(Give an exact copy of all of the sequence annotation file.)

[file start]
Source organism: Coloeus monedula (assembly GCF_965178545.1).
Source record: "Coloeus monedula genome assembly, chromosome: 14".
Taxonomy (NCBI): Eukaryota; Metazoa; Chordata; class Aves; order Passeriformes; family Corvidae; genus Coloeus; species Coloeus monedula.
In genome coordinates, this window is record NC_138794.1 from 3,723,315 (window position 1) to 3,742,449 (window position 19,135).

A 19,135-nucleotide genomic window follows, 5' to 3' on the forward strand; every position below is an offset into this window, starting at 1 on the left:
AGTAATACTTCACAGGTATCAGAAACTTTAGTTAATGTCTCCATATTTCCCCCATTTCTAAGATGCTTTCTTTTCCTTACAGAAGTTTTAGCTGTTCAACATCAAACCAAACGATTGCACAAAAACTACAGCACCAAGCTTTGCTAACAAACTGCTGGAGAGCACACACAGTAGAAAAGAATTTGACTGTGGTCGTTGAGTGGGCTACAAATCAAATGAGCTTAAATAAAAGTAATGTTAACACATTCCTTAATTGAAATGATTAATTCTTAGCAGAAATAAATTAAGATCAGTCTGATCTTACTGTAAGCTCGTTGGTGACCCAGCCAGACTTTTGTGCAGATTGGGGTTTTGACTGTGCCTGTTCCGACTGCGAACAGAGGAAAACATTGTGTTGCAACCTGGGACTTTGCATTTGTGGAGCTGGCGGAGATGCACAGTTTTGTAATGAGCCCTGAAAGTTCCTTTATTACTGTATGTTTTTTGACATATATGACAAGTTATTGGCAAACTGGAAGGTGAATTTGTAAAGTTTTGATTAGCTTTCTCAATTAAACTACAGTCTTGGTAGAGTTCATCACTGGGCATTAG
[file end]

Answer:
Source organism: Coloeus monedula (assembly GCF_965178545.1).
Source record: "Coloeus monedula genome assembly, chromosome: 14".
Taxonomy (NCBI): Eukaryota; Metazoa; Chordata; class Aves; order Passeriformes; family Corvidae; genus Coloeus; species Coloeus monedula.
In genome coordinates, this window is record NC_138794.1 from 3,723,315 (window position 1) to 3,742,449 (window position 19,135).

A 19,135-nucleotide genomic window follows, 5' to 3' on the forward strand; every position below is an offset into this window, starting at 1 on the left:
AGTAATACTTCACAGGTATCAGAAACTTTAGTTAATGTCTCCATATTTCCCCCATTTCTAAGATGCTTTCTTTTCCTTACAGAAGTTTTAGCTGTTCAACATCAAACCAAACGATTGCACAAAAACTACAGCACCAAGCTTTGCTAACAAACTGCTGGAGAGCACACACAGTAGAAAAGAATTTGACTGTGGTCGTTGAGTGGGCTACAAATCAAATGAGCTTAAATAAAAGTAATGTTAACACATTCCTTAATTGAAATGATTAATTCTTAGCAGAAATAAATTAAGATCAGTCTGATCTTACTGTAAGCTCGTTGGTGACCCAGCCAGACTTTTGTGCAGATTGGGGTTTTGACTGTGCCTGTTCCGACTGCGAACAGAGGAAAACATTGTGTTGCAACCTGGGACTTTGCATTTGTGGAGCTGGCGGAGATGCACAGTTTTGTAATGAGCCCTGAAAGTTCCTTTATTACTGTATGTTTTTTGACATATATGACAAGTTATTGGCAAACTGGAAGGTGAATTTGTAAAGTTTTGATTAGCTTTCTCAATTAAACTACAGTCTTGGTAGAGTTCATCACTGGGCATTAG